‘A nightmare’: SIM card swap scam hits Toronto-area couple for more than $140,000

Click to play video: 'SIM swap  scam nets $140k from Toronto couple'
SIM swap scam nets $140k from Toronto couple
WATCH: A Toronto couple has lost more than $140,000 after their Freedom Mobile number was hacked. It’s a fraud called the SIM swap. As Sean O’Shea reports, this can happen to anyone using their phone to validate financial accounts. – Mar 21, 2024

Wayne Stork and his wife Diana had not heard of the SIM swap scam until they became victims.

The Greater Toronto Area couple did nothing wrong but they lost about $140,000 anyway.

“It’s a nightmare,” Wayne told Global News in a television interview, his wife Diana at his side.

“We’re doing this, in part, to get the word out,” Diana said.

The Storks are longtime customers of Freedom Mobile. Last September, when the couple were at home, Wayne’s phone suddenly stopped working.

“My phone went into SOS mode, it was deactivated,” he said.

From that point, Wayne had no use of the phone, but someone else had access to the personal information attached to it.

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“He (Wayne) was watching his accounts drain of money, that’s when the panic set in,” Diana said.

Over the next 24 hours, scammers had gained access to Wayne’s stock trading account and other accounts, including a cryptocurrency one that contained the proceeds from an inheritance.

“The Bitcoin was worth $140,000, and we lost that,” Diana said.

When the couple called Freedom Mobile’s customer service line, they say a representative said records showed someone had obtained a new SIM card in a retail location in Toronto, apparently claiming to be Stork.

Stork says the phone representative asked “weren’t you in the store yesterday to get a new SIM card?” to which Stork said no, it wasn’t him.

A SIM swap scam can take different forms. They are variations of takeover frauds in which criminals contact your mobile phone provider and trick them into activating a SIM card, giving them access to your phone number.

By the time Freedom Mobile took action, Stork’s losses through Wealthsimple were substantial: they included $5,500 from a stock account with CIBC; a TFSA account valued at $15,100; and shares in Canadian Western Bank valued at $6,013.

Stork says after reporting the fraud to police and to the Wealthsimple platform, the company acknowledged he was not at fault. Subsequently, Wealthsimple returned the money that had been taken by the fraudsters.

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But a separate account with Coinbase, unrelated to his business with Wealthsimple, in which he says he had roughly $140,000 in Bitcoin, that money is gone for good.

“That’s our retirement, that’s our money,” Wayne said, frustrated with Freedom Mobile that in six months since his account was compromised, he says the wireless carrier has not provided compensation.

In an email statement to Global News, Freedom Mobile wrote: “The security of our customers’ information is and will always be a priority to us. SIM swaps are an industry-wide issue, and Freedom Mobile is actively working to prevent them from happening.”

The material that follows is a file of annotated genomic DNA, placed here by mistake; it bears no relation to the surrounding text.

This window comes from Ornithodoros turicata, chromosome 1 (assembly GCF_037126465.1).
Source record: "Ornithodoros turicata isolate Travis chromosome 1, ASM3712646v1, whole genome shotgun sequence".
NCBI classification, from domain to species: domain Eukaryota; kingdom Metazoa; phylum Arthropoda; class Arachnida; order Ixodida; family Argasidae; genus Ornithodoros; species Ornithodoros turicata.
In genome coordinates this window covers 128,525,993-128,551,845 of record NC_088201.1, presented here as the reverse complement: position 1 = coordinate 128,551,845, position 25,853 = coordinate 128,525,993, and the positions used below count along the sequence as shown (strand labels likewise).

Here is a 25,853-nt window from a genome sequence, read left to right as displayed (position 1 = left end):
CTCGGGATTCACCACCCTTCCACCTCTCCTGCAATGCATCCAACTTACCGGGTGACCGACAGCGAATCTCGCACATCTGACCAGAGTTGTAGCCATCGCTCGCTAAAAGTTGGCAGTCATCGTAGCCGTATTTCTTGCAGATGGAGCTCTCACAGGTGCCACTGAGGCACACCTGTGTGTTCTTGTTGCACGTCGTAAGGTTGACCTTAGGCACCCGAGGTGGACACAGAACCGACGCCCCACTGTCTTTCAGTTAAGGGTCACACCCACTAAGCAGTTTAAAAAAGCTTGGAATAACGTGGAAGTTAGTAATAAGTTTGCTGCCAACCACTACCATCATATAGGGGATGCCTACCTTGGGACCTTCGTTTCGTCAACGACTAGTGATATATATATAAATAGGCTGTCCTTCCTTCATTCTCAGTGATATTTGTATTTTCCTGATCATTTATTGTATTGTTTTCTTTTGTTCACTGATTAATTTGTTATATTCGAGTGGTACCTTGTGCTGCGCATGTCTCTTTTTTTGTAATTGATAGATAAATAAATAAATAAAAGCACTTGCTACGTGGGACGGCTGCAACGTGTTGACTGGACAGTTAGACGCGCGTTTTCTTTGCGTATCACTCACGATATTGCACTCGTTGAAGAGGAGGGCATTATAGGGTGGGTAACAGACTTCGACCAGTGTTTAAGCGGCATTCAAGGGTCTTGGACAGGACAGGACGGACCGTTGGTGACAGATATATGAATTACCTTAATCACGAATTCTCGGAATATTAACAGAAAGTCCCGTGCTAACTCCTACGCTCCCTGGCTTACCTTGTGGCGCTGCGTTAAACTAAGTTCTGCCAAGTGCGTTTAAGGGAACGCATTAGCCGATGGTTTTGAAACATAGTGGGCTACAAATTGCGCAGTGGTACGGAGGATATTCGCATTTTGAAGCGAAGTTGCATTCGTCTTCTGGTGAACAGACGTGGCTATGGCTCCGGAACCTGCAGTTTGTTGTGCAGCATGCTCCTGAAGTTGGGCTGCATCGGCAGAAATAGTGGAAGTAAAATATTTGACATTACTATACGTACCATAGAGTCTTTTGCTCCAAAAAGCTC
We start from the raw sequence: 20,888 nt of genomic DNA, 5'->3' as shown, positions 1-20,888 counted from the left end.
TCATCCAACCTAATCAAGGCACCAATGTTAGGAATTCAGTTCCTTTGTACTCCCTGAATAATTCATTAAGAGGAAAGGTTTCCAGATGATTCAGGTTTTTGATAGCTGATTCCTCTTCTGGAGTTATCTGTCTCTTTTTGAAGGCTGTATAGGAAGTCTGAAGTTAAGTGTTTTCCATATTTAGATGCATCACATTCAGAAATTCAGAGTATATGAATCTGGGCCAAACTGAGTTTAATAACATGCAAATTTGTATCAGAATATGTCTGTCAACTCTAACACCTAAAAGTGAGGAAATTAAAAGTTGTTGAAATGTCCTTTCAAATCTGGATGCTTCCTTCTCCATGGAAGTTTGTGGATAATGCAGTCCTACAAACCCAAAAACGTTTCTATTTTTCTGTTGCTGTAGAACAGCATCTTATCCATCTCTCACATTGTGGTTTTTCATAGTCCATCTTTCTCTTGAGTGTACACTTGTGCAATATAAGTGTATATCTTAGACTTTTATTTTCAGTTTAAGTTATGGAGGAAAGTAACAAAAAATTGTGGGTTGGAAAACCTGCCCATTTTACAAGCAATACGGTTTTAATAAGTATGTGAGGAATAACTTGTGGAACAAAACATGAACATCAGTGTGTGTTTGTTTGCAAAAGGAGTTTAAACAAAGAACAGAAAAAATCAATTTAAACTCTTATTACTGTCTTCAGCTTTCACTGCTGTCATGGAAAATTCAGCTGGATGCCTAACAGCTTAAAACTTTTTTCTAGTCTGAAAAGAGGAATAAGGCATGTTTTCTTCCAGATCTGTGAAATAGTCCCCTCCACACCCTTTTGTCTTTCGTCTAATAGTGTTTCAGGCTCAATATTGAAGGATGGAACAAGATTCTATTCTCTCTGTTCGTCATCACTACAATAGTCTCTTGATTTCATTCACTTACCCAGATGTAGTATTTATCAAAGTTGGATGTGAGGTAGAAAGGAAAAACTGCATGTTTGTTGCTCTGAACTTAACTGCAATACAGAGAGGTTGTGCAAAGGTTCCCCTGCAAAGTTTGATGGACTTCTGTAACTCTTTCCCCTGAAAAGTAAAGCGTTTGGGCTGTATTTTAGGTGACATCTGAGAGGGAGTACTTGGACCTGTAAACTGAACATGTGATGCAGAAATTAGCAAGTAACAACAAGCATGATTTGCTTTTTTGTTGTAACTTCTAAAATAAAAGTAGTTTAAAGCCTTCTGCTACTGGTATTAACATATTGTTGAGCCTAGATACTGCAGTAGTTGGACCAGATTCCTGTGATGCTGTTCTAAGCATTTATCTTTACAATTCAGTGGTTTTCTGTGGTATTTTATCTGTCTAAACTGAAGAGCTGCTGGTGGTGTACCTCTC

A company spokesperson added that in Stork’s case: “we can confirm that we have been in contact with the customer to resolve the issue.”

The Canadian Telecommunications Association, which represents many telecom providers, told Global News “Our members take any issue related to their customers’ privacy and security very seriously”, wrote Nick Kyonka, director of marketing and communications, in an email statement.

Between October 2020 and May 2021, a time during which providers implemented new security measures, “there was a 95 per cent decline in the total number of unauthorized number transfers and SIM swaps,” Kyonka stated.

The Canadian Radio-television and Telecommunications Commission, or CRTC, which regulates the industry, wrote that it “recognizes this is an issue.”

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“The CRTC empathizes with this stress and hardship that this type of fraud places on individuals,” a spokesperson said after a request for comment.

But John Lawford, executive director of the Ottawa-based Public Interest Advocacy Centre, said in an interview Canada needs to make regulatory changes to protect consumers from SIM swap fraud.

“To make this the phone company’s problem and not the customer’s problem,” Lawford told Global News.

“There’s no penalty in the regulatory system,” he said, as compared to other countries where phone companies are held accountable if customers are defrauded.

“In Australia it’s the equivalent of (a penalty of) $200,000 per incident of SIM swapping,” he said.

Lawford added that while the industry told the CRTC that the number of cases of fraud is greatly reduced phone companies won’t disclose how many customers were defrauded in the last year.

Wayne and Diana Stork are paying a high financial price for something over which they had no control. Legal action against Freedom Mobile is one possibility that’s been considered.

What can consumers do to reduce the risk they’ll fall victim to SIM swapping?

The Canadian Telecommunications Association recommends that people do not publish personal information such as their birth dates on social media; it warns to watch out for email and text message prompts asking to change passwords or to update account information; and it advises consumers to make sure that security questions and answers for account verification with a service provider are difficult to guess.


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